Some say that these are three attributes that a great leader must demonstrate. Motive is the reason why you chose the role you have. Passion is what makes you laugh and what makes you cry … or occasionally angry. Spontaneity is the ability to answer a question you haven’t heard before.
The quality of executive leadership became a burning issue a year or two ago with the passing of Steve Jobs and the legacy of leadership lessons he left behind. The recent passing of ex-British Prime Minister Margaret Thatcher also sparked an outburst of debate on the qualities of leadership (read our special feature on leadership on page 29).
Leadership quality influences the value of your company – just consider the effect Alex Ferguson’s retirement had on the share price of Manchester United. Time and time again, the markets have proven that even companies in low-growth or commodity industries can offer winning stocks on the basis of exceptional management. Likewise, the markets have shown that few stocks thrive over the long term with suboptimal leadership.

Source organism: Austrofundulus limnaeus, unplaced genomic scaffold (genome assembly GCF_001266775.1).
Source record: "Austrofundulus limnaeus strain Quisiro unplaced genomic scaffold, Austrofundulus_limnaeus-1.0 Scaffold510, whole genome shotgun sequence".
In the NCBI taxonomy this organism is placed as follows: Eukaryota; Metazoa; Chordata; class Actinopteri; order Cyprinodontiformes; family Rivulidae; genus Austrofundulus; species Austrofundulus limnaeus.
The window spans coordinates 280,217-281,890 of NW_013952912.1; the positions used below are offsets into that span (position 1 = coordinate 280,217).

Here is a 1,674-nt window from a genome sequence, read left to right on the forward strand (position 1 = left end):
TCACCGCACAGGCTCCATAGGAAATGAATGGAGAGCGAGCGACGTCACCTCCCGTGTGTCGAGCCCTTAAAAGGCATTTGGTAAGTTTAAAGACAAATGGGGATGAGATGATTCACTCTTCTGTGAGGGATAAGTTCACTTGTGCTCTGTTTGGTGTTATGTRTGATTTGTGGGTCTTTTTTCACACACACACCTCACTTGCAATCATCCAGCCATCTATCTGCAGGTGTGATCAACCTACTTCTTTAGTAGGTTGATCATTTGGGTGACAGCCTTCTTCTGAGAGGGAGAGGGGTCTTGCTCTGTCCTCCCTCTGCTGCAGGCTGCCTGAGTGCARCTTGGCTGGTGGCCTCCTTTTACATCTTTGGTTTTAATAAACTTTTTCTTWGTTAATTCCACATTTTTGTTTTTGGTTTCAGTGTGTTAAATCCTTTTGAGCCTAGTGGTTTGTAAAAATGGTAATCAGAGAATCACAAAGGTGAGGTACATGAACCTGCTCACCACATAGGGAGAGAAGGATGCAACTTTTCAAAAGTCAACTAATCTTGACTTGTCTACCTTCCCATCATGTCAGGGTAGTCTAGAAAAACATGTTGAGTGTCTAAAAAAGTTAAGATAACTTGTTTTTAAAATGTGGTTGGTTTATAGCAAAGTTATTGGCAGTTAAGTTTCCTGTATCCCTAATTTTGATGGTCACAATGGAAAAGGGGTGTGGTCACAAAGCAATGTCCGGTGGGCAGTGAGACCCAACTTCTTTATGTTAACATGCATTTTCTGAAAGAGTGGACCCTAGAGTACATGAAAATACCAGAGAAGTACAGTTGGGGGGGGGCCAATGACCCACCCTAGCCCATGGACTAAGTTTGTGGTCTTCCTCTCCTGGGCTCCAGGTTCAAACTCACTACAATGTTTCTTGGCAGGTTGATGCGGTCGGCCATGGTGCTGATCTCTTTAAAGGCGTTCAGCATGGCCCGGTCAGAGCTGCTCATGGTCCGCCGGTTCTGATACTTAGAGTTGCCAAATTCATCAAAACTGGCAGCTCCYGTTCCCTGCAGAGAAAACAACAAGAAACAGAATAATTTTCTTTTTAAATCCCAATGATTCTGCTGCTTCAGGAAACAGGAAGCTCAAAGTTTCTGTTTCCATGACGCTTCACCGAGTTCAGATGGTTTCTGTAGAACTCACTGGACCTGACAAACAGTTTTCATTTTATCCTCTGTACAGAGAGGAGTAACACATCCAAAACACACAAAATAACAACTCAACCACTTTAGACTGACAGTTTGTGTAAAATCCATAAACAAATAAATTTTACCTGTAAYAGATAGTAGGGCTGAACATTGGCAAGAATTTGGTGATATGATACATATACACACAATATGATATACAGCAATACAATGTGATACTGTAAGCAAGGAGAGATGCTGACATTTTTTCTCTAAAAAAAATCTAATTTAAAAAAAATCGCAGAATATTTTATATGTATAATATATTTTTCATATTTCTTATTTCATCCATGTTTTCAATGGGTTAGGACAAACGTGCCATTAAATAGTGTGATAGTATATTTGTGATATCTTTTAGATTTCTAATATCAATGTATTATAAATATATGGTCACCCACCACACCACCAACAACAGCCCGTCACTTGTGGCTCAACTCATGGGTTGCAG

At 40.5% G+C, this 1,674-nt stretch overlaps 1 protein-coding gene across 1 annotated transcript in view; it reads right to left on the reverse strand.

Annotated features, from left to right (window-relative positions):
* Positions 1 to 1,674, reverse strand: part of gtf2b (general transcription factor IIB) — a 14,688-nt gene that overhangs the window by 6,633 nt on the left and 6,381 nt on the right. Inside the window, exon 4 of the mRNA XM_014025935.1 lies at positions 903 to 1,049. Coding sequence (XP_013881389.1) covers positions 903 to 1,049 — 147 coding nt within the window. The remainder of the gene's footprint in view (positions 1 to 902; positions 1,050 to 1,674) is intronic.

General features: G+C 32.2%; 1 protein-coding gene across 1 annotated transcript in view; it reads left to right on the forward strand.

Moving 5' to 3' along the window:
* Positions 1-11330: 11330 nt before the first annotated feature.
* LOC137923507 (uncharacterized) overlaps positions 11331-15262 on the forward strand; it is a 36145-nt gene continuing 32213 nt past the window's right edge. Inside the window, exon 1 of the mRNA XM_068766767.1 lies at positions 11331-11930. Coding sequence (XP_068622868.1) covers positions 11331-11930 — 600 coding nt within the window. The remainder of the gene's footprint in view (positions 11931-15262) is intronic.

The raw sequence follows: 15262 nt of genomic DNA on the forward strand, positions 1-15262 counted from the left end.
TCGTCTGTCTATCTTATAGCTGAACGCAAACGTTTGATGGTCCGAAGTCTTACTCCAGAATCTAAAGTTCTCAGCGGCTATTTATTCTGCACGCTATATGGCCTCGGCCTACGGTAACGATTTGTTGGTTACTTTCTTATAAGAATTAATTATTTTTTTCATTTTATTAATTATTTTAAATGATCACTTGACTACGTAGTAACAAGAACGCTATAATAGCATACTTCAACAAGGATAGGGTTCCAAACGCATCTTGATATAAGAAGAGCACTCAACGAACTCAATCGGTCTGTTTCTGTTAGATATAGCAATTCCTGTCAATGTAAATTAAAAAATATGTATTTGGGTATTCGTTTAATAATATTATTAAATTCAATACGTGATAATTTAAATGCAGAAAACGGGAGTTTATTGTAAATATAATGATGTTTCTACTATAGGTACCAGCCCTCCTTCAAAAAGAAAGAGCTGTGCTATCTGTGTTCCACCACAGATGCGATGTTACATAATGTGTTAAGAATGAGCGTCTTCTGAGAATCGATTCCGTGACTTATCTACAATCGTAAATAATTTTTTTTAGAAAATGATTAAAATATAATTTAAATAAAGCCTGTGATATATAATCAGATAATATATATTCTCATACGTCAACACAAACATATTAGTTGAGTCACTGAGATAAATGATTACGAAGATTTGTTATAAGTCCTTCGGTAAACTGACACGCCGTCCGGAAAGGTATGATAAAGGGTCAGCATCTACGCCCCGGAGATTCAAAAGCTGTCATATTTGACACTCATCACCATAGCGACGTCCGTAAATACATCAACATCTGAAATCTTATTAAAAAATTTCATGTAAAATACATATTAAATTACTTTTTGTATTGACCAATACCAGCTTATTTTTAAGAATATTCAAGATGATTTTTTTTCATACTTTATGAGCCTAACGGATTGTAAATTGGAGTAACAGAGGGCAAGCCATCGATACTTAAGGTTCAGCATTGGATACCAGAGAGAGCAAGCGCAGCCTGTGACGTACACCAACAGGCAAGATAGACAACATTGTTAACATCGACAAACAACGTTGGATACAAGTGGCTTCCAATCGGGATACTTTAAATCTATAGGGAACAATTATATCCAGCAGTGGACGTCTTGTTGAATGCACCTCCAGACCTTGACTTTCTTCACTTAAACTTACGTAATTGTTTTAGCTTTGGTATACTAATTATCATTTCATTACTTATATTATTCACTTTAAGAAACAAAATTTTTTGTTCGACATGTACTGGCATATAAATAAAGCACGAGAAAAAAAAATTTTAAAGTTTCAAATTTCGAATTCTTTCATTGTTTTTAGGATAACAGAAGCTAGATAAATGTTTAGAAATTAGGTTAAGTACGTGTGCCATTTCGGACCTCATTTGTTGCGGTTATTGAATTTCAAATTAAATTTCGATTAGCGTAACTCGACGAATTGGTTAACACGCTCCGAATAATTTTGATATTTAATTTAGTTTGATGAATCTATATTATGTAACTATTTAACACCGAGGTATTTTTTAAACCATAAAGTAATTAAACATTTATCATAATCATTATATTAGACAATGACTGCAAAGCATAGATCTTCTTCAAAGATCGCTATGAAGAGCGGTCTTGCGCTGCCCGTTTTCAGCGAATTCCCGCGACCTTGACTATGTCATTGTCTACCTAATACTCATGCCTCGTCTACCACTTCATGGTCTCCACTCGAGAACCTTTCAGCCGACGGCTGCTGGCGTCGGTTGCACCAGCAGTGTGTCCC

You might wonder what, then, goes into making a great CEO and how they build value for shareholders?
Unfortunately, there are no objective quantifiable markers for a great CEO. Remarkable CEOs have come from the Ivy League and from Benoni. Likewise, legendary CEOs are deeply steeped in a single industry, or have wide-ranging careers across many functions and sectors.
Outstanding leaders also have more influence than others. Have you ever wondered why? It’s because they “invest” more in others. They are trusted because they give and take in a manner that empowers and inspires colleagues and makes an indelible impression on them. Those with the greatest influence almost always have the strongest relationships within and outside of their companies.
If leadership is about influence, then influence is about relationships, and relationships are about the investments made in people. And it’s about motive, passion and spontaneity.
Motive, passion and spontaneity complement one another. Spontaneity without purpose is emptiness. Passion without purpose is hot air. Motive without passion is silence; no one knows what you are thinking or feeling.
These three words epitomise great leadership. A true leader must strike a balance between being sharp, amicable and true and being humble and tough. But these three words do give substance to a leader’s ambition and sustenance to a leader’s purpose.
Author: Gerinda Jooste